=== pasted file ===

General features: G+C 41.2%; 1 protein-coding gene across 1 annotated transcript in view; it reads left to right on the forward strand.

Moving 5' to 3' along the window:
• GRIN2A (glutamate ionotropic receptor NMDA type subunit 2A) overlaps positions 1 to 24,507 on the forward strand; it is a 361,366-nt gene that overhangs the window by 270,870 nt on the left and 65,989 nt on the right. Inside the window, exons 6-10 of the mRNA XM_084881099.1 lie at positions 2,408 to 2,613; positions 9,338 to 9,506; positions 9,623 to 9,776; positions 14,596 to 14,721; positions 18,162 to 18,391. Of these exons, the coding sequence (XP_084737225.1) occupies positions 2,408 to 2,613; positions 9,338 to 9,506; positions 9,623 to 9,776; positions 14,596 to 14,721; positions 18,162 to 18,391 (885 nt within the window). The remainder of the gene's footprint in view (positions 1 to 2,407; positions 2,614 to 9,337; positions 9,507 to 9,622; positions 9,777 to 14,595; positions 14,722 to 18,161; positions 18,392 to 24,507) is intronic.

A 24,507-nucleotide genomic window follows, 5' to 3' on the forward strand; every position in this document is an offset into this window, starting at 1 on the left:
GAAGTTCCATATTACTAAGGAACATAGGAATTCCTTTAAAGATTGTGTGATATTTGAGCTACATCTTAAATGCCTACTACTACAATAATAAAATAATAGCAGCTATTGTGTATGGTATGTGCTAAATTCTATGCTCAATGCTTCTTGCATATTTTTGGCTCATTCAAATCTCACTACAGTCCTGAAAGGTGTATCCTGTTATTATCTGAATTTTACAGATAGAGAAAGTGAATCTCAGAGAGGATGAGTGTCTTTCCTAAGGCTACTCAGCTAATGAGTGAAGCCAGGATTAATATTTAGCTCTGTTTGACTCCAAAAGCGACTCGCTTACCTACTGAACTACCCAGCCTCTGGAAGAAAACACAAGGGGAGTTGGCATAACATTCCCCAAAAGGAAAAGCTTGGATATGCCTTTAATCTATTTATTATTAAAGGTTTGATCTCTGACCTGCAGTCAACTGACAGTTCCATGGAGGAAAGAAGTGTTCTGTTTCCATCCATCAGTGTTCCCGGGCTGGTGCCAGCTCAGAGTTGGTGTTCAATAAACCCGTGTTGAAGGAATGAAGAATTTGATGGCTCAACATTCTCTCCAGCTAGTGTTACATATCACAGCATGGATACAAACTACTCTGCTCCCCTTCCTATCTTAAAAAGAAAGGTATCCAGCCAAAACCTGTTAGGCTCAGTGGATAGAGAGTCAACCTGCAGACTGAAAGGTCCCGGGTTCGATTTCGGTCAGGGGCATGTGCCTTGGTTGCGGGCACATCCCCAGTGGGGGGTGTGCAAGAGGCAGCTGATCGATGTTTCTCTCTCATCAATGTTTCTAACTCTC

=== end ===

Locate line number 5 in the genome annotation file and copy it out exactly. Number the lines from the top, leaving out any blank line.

GAAGTTCCATATTACTAAGGAACATAGGAATTCCTTTAAAGATTGTGTGATATTTGAGCTACATCTTAAATGCCTACTACTACAATAATAAAATAATAGCAGCTATTGTGTATGGTATGTGCTAAATTCTATGCTCAATGCTTCTTGCATATTTTTGGCTCATTCAAATCTCACTACAGTCCTGAAAGGTGTATCCTGTTATTATCTGAATTTTACAGATAGAGAAAGTGAATCTCAGAGAGGATGAGTGTCTTTCCTAAGGCTACTCAGCTAATGAGTGAAGCCAGGATTAATATTTAGCTCTGTTTGACTCCAAAAGCGACTCGCTTACCTACTGAACTACCCAGCCTCTGGAAGAAAACACAAGGGGAGTTGGCATAACATTCCCCAAAAGGAAAAGCTTGGATATGCCTTTAATCTATTTATTATTAAAGGTTTGATCTCTGACCTGCAGTCAACTGACAGTTCCATGGAGGAAAGAAGTGTTCTGTTTCCATCCATCAGTGTTCCCGGGCTGGTGCCAGCTCAGAGTTGGTGTTCAATAAACCCGTGTTGAAGGAATGAAGAATTTGATGGCTCAACATTCTCTCCAGCTAGTGTTACATATCACAGCATGGATACAAACTACTCTGCTCCCCTTCCTATCTTAAAAAGAAAGGTATCCAGCCAAAACCTGTTAGGCTCAGTGGATAGAGAGTCAACCTGCAGACTGAAAGGTCCCGGGTTCGATTTCGGTCAGGGGCATGTGCCTTGGTTGCGGGCACATCCCCAGTGGGGGGTGTGCAAGAGGCAGCTGATCGATGTTTCTCTCTCATCAATGTTTCTAACTCTC